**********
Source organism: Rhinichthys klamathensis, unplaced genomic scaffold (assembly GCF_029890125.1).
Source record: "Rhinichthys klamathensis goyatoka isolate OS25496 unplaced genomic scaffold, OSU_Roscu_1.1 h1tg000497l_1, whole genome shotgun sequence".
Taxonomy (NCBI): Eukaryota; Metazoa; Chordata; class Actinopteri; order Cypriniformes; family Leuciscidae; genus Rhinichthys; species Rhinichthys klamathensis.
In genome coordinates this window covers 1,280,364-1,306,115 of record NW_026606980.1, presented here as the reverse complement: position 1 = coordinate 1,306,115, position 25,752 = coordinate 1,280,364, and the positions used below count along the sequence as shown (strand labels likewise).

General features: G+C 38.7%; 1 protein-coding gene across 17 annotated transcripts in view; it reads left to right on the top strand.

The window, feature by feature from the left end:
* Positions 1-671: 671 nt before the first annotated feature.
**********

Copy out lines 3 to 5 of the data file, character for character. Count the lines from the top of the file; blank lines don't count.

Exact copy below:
Taxonomy (NCBI): Eukaryota; Metazoa; Chordata; class Actinopteri; order Cypriniformes; family Leuciscidae; genus Rhinichthys; species Rhinichthys klamathensis.
In genome coordinates this window covers 1,280,364-1,306,115 of record NW_026606980.1, presented here as the reverse complement: position 1 = coordinate 1,306,115, position 25,752 = coordinate 1,280,364, and the positions used below count along the sequence as shown (strand labels likewise).

General features: G+C 38.7%; 1 protein-coding gene across 17 annotated transcripts in view; it reads left to right on the top strand.